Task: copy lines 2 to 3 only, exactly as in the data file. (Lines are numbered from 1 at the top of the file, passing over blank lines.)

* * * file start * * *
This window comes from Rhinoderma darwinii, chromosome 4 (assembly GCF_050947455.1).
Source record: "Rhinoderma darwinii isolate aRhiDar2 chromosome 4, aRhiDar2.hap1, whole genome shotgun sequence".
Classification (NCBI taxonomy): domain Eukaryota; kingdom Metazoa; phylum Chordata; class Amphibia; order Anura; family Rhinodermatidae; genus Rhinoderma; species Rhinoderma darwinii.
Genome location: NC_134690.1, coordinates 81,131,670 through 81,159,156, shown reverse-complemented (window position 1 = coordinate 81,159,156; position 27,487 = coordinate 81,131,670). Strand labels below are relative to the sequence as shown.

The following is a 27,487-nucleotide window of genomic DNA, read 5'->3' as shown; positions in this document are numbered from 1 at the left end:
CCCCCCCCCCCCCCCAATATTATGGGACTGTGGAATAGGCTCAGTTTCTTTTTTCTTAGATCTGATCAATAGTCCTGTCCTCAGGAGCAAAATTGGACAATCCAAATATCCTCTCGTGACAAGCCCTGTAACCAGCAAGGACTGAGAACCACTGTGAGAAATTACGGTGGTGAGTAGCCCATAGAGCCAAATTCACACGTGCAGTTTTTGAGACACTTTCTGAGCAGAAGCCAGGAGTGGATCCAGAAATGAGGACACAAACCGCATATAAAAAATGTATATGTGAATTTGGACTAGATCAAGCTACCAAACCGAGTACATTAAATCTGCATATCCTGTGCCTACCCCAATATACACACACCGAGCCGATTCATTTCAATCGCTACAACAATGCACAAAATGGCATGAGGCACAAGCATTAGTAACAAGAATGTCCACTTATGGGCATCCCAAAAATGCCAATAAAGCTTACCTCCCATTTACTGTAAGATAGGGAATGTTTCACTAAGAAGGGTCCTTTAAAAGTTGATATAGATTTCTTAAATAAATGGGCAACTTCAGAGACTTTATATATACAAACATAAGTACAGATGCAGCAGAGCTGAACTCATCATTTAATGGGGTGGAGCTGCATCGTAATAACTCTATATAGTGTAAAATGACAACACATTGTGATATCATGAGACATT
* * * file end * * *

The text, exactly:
Source record: "Rhinoderma darwinii isolate aRhiDar2 chromosome 4, aRhiDar2.hap1, whole genome shotgun sequence".
Classification (NCBI taxonomy): domain Eukaryota; kingdom Metazoa; phylum Chordata; class Amphibia; order Anura; family Rhinodermatidae; genus Rhinoderma; species Rhinoderma darwinii.